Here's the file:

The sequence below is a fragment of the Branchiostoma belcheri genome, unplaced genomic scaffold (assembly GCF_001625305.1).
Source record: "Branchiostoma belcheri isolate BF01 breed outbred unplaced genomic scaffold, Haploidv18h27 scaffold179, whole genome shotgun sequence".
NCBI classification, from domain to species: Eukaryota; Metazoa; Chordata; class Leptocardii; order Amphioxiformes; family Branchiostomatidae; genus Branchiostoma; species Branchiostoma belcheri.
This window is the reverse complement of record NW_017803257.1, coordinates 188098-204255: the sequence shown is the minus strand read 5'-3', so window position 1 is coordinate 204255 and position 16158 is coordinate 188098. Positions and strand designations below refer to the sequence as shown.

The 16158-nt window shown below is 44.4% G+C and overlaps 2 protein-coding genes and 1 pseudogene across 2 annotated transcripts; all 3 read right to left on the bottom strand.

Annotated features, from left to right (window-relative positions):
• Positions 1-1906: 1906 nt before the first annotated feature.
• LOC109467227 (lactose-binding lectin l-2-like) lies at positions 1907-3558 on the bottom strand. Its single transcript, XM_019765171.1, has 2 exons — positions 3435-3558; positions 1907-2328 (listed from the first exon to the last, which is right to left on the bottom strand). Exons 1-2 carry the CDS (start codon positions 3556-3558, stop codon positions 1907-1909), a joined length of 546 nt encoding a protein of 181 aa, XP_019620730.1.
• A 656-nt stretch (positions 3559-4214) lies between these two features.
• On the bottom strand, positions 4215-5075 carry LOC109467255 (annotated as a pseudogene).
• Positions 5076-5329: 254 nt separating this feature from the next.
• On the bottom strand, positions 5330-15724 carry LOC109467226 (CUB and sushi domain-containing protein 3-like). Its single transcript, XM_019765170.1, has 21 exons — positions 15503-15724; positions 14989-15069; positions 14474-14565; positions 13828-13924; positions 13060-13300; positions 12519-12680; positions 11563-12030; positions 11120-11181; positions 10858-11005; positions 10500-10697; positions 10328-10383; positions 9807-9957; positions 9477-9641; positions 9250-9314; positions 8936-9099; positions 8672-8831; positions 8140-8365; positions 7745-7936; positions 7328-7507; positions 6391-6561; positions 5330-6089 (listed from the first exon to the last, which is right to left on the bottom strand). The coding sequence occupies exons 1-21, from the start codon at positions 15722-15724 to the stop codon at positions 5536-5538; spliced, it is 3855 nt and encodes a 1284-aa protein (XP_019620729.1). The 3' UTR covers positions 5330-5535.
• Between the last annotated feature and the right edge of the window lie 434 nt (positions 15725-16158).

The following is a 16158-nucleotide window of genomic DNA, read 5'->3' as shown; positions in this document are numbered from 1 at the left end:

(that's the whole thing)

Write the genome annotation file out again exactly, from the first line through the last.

The sequence below is a fragment of the Branchiostoma belcheri genome, unplaced genomic scaffold (assembly GCF_001625305.1).
Source record: "Branchiostoma belcheri isolate BF01 breed outbred unplaced genomic scaffold, Haploidv18h27 scaffold179, whole genome shotgun sequence".
NCBI classification, from domain to species: Eukaryota; Metazoa; Chordata; class Leptocardii; order Amphioxiformes; family Branchiostomatidae; genus Branchiostoma; species Branchiostoma belcheri.
This window is the reverse complement of record NW_017803257.1, coordinates 188098-204255: the sequence shown is the minus strand read 5'-3', so window position 1 is coordinate 204255 and position 16158 is coordinate 188098. Positions and strand designations below refer to the sequence as shown.

The 16158-nt window shown below is 44.4% G+C and overlaps 2 protein-coding genes and 1 pseudogene across 2 annotated transcripts; all 3 read right to left on the bottom strand.

Annotated features, from left to right (window-relative positions):
• Positions 1-1906: 1906 nt before the first annotated feature.
• LOC109467227 (lactose-binding lectin l-2-like) lies at positions 1907-3558 on the bottom strand. Its single transcript, XM_019765171.1, has 2 exons — positions 3435-3558; positions 1907-2328 (listed from the first exon to the last, which is right to left on the bottom strand). Exons 1-2 carry the CDS (start codon positions 3556-3558, stop codon positions 1907-1909), a joined length of 546 nt encoding a protein of 181 aa, XP_019620730.1.
• A 656-nt stretch (positions 3559-4214) lies between these two features.
• On the bottom strand, positions 4215-5075 carry LOC109467255 (annotated as a pseudogene).
• Positions 5076-5329: 254 nt separating this feature from the next.
• On the bottom strand, positions 5330-15724 carry LOC109467226 (CUB and sushi domain-containing protein 3-like). Its single transcript, XM_019765170.1, has 21 exons — positions 15503-15724; positions 14989-15069; positions 14474-14565; positions 13828-13924; positions 13060-13300; positions 12519-12680; positions 11563-12030; positions 11120-11181; positions 10858-11005; positions 10500-10697; positions 10328-10383; positions 9807-9957; positions 9477-9641; positions 9250-9314; positions 8936-9099; positions 8672-8831; positions 8140-8365; positions 7745-7936; positions 7328-7507; positions 6391-6561; positions 5330-6089 (listed from the first exon to the last, which is right to left on the bottom strand). The coding sequence occupies exons 1-21, from the start codon at positions 15722-15724 to the stop codon at positions 5536-5538; spliced, it is 3855 nt and encodes a 1284-aa protein (XP_019620729.1). The 3' UTR covers positions 5330-5535.
• Between the last annotated feature and the right edge of the window lie 434 nt (positions 15725-16158).

The following is a 16158-nucleotide window of genomic DNA, read 5'->3' as shown; positions in this document are numbered from 1 at the left end: